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Can anyone explain to me what is the difference between Ethernet, Ethernet-II and 802.3 Ethernet.

I referred to a lot of books, they are in high level language. Can anyone explain to me in a simple manner?

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  • wireshark.org sample captures seems like a good place to figure it out Commented Dec 3, 2013 at 13:35
  • 1
    @MikePennington : Hi , I am not not taking regarding the packet format . I Just Want to know the theoritical explanation . Commented Dec 3, 2013 at 13:37
  • 6
    ...a few seconds of google yields useful links too, notably this home run "Ethernet II and IEEE 802.3". Commented Dec 3, 2013 at 14:30
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    Daniel has a great write up here explaining the differences in detail: lostintransit.se/2012/06/06/…
    – mellowd
    Commented Dec 3, 2013 at 16:08
  • Did any answer help you? If so, you should accept the answer so that the question doesn't keep popping up forever, looking for an answer. Alternatively, you can post and accept your own answer.
    – Ron Maupin
    Commented Jan 3, 2021 at 4:07

2 Answers 2

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802.3 (which uses 802.2 LLC format) has a Length field in the same place that Ethernet II has a Type field.

  • IEEE 802.3 with 802.2 LLC (used by Spanning-Tree, ISIS) use the highlighted bytes for a Length field. 802.3 Upper-layer protocols are decoded via the 802.2 LLC Header / SNAP bytes. The SNAP bytes are used to decode protocols using traditional ethertype values; SNAP is only included when the 802.2 LLC DSAP / SSAP = 0xAAAA.

        +----+----+------+------+------+------+-----+
        | DA | SA | Len  | LLC  | SNAP | Data | FCS |
        +----+----+------+------+------+------+-----+
                  ^^^^^^^^
    
        DA      Destination MAC Address (6 bytes)
        SA      Source MAC Address      (6 bytes)
        Len     Length of Data field    (2 bytes: <= 0x05DC or 1500 decimal)  <---
        LLC     802.2 LLC Header        (3 bytes)
        SNAP                            (5 bytes)
        Data    Protocol Data           (46 - 1500 bytes)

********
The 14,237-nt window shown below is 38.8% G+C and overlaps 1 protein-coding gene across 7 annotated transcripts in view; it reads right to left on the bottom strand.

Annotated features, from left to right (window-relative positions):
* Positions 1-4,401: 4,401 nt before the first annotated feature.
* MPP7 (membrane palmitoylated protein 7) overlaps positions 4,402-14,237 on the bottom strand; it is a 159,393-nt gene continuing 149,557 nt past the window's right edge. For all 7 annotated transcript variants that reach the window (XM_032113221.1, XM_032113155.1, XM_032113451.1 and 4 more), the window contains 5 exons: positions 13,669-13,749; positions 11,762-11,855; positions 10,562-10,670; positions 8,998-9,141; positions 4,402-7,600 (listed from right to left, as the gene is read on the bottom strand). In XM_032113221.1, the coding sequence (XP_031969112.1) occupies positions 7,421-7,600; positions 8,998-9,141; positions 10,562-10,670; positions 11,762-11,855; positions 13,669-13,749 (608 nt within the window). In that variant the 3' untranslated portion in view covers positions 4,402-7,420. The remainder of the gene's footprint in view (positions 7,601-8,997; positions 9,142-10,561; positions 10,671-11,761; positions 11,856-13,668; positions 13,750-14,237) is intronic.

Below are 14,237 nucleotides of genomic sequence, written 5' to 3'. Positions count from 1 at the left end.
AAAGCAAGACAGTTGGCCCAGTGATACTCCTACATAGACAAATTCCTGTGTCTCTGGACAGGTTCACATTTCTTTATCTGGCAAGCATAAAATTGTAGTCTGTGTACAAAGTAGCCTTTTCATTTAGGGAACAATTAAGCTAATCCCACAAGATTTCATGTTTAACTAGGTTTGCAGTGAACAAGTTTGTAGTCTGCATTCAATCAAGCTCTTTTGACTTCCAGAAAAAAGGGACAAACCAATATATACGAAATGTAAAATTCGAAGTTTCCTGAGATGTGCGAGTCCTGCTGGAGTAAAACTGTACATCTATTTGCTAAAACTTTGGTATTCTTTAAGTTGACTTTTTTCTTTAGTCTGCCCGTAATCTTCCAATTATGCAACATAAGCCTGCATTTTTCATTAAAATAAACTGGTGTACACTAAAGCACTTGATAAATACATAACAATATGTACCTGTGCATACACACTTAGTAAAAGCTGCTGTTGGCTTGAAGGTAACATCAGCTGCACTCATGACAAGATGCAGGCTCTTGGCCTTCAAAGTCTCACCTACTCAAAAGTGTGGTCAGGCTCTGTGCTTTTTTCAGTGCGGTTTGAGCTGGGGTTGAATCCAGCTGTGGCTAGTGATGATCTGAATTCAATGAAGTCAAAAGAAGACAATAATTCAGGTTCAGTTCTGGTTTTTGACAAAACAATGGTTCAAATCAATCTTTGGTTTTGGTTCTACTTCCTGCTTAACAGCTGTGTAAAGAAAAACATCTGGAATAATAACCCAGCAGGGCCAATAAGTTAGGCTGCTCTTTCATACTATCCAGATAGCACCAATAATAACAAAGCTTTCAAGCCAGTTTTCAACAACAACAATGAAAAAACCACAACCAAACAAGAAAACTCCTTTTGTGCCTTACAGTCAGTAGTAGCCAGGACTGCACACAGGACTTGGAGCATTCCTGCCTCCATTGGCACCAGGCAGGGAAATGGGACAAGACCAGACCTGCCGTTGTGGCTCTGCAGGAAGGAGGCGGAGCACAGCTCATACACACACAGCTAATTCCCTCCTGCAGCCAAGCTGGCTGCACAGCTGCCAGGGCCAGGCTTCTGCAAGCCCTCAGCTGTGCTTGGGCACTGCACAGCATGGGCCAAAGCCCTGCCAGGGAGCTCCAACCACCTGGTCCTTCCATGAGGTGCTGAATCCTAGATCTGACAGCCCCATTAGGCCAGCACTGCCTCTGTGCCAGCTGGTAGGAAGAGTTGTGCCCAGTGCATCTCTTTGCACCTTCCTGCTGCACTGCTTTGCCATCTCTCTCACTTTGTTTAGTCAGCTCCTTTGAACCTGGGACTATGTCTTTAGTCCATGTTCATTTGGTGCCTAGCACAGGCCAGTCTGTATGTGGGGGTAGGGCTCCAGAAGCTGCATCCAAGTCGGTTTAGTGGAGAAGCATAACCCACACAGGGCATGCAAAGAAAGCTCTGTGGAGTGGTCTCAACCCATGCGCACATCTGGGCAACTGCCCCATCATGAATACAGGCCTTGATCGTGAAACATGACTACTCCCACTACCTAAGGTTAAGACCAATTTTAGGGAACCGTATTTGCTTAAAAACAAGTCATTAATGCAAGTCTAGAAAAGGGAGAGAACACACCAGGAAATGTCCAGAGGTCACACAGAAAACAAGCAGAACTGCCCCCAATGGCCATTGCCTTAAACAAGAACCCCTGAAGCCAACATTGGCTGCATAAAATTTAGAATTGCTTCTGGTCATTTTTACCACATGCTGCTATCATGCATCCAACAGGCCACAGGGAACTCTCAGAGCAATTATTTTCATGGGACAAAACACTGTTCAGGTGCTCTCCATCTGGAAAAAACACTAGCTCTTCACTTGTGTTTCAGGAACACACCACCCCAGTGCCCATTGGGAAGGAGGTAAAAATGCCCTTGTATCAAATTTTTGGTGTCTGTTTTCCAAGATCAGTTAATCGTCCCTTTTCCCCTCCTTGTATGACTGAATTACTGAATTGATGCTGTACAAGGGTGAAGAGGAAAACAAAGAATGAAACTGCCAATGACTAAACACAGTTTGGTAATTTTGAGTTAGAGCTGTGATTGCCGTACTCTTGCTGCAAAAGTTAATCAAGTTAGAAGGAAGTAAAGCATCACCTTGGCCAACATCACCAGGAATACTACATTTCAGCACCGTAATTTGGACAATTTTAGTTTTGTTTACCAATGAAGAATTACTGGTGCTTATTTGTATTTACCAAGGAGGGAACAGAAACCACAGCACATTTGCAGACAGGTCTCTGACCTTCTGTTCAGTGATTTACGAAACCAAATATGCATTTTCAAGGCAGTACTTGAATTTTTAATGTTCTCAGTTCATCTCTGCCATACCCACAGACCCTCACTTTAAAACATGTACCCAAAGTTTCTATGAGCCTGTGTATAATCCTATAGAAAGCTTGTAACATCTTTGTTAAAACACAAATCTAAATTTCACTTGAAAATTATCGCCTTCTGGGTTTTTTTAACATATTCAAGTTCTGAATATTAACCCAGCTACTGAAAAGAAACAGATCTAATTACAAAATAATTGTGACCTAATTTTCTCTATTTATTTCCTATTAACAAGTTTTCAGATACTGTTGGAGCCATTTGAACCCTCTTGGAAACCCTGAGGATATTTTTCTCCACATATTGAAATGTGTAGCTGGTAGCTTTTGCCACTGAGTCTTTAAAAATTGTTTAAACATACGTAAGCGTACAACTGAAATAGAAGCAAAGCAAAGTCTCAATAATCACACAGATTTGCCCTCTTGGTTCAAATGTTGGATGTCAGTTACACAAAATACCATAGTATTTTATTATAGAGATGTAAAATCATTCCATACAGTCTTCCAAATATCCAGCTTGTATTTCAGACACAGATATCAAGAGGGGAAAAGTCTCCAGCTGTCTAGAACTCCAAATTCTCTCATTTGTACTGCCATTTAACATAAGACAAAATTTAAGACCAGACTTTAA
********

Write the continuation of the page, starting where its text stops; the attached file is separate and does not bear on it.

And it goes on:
FCS     Frame Checksum          (4 bytes)
    
  • RFC 894 (commonly known as Ethernet II frames) use these bytes for Type. Upper-layer protocols are decoded via the Type field

        +----+----+------+------+-----+
        | DA | SA | Type | Data | FCS |
        +----+----+------+------+-----+
                  ^^^^^^^^
    
        DA      Destination MAC Address (6 bytes)
        SA      Source MAC Address      (6 bytes)
        Type    Protocol Type           (2 bytes: >= 0x0600 or 1536 decimal)  <---
        Data    Protocol Data           (46 - 1500 bytes)
        FCS     Frame Checksum          (4 bytes)
    
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History is messy.

Ethernet was originally designed by a consortium of three companies, Digital, Intel and Xerox. The consortium published two versions of the Ethernet standard themselves, before working to Standardise Ethernet with the IEEE as 802.3. Version ii of the Ethernet standard was released in 1982 with the IEEE standard 802.3 arriving in 1983.

During the IEEE standardisation process the frame format was changed. Presumably in an effort to keep a consistent frame format across different sub-standards of IEEE 802. This frame format had more overhead than the format defined in Ethernet ii.

Some protocols did adopt the 802.3 frame format, but the Ethernet ii frame format remained in use. For added fun, Novell used a frame format known as "raw 802.3" based on an early draft of the 802.3 design work but not entirely compliant with it.

In particular IP over Ethernet deployments almost universally continued to use the Ethernet ii frame format. A standard for IP over 802.3 was written in 1985 as RFC 948, but as far as I can tell this standard was stillborn. A later standard for IP over IEEE 802 family protocols was written in 1988 as RFC 1042, but it was not widely used on Ethernet.

So the result was a situation where three different frame formats, one from an international standards body, one from a vendor consortium and one from a single vendor coexisted on the same Ethernet networks.

Eventually in 1997 the IEEE added the "Ethernet ii" frame format to the 802.3 standard, presumably recognising that it was not going to go away. Indeed the opposite was happening, IP and hence the Ethernet ii frame format were coming to dominate the Ethernet world.


So the meaning of the terms depends on the context, "Ethernet ii" could refer to the old version of the Ethernet standard, but more likely it refers to the frame format defined by that standard. Similarly 802.3 might refer to the IEEE standard, or it might refer to the frame format that originated from that standard.

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